I Miss Snow
Today is day three of a 10-day writing challenge. There is not too much to say about the challenge as the only requirement is to write and publish for 10 consecutive days. That in itself is enough of a challenge as my usual cadence is three to four a week.
There used to be snow. It was not much snow, but it was always nearby. I know the snow still exists but it has changed.
Growing up in Sacramento, my family would head for the Sierra’s in late fall. Sitting in the back of the station wagon it was a thrill to see that first patch of snow alongside the road or under a tree. A promise of more to come. It was never long before the snow was piled higher than the car, edges rough and dirty where the plow had pushed it aside. The occasional gap gave glimpses of trees draped in white.
Sledding was the destination but in retrospect, we did not sled, we tobogganed or inner tubed on the snow. To this day I have no idea how a sled with steel runners and a supposed steering mechanism works. Maybe Citizen Kane took the secret of Rosebud with him.
At some point in the early 70’s, I tried skiing which without lessons was just stand-up sledding. The convenience of a rope tow followed by hoping the ride would stop before the plate glass window of the chalet.
Many years later I would be living in Pasadena at the base of the Angeles Crest Highway, a short drive to two local ski areas. Kratka Ridge was the lower elevation and smaller of the two but had immense charm. It was truly family-run. One daughter would sell you a lift ticket while another would be on ski patrol, the older brothers at each end of the lift, and after sunset, all of them playing bluegrass in the beer garden.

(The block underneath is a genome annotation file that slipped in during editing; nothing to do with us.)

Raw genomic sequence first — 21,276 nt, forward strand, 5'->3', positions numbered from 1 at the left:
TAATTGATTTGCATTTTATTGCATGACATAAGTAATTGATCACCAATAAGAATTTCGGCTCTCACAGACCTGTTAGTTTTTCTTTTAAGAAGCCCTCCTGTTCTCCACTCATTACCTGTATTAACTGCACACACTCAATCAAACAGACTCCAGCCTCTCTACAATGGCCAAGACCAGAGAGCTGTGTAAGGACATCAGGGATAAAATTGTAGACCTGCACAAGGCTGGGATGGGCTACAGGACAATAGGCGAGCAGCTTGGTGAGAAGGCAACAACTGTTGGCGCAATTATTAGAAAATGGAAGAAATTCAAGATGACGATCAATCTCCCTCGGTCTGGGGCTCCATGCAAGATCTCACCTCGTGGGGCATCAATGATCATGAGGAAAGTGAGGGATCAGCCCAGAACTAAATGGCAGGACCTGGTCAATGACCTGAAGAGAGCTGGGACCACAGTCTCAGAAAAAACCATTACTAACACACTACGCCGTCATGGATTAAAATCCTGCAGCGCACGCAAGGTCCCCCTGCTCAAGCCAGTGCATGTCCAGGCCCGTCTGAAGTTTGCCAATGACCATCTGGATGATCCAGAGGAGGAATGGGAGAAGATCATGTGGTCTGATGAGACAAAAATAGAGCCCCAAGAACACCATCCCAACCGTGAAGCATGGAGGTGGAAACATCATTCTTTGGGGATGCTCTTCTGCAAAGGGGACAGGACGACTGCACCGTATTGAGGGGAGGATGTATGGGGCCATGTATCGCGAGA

There were good snow years and bad but generally declining over the years. The top end of the rope tow would have the bare ground covered in carpet scraps to allow finishing the climb. It was daring to have a ski area at such a low elevation but the gradual warming has eventually forced the family to sell the property to the larger resort which had the resources to do snowmaking (misting large amounts of water into the freezing night air).
Snow seeking moved to Big Bear but it was all man-made snow most of the time. It lacked the sense of winter as you came down the hill looking at green and brown hillsides. The lake too showed a brown rim where the water levels had dropped for lack of rain and draining to make snow.
Moving even higher, Mammoth became the new destination with enough snow to have multiple resorts and runs of every level. It was here I enjoyed the back slope where the silence was golden. I loved to stop a few times going down to stop and listen to the quiet.
Snow is more than silence, it has many sounds. The squishy splat of slush, the squeak and crunch of dry pack, and the soft whoosh of powder breaking around a boot. I miss the sounds of snow
Snow has the energy of cold. The cold air pure and fresh makes you stretch your lungs to get it all in. Snow is invigorating to land in or have it slide down the inside of your shirt. A flake on the face quickly melts as soon as its kiss complete. I miss the feel of snow.
Snow reflects and dazzles, making even the dullest surfaces sparkle. It rounds the corners of buildings and turns picnic tables into boulders. It illuminates the woods filling shadows with soft light. I miss the look of snow.
The last snow I saw was an iceberg the size of Manhattan floating off the coast of Newfoundland. The icebergs were thrilling to see but also sad indicators of global warming. Please consider the snow in everything you do.
Day two of the challenge can be read here.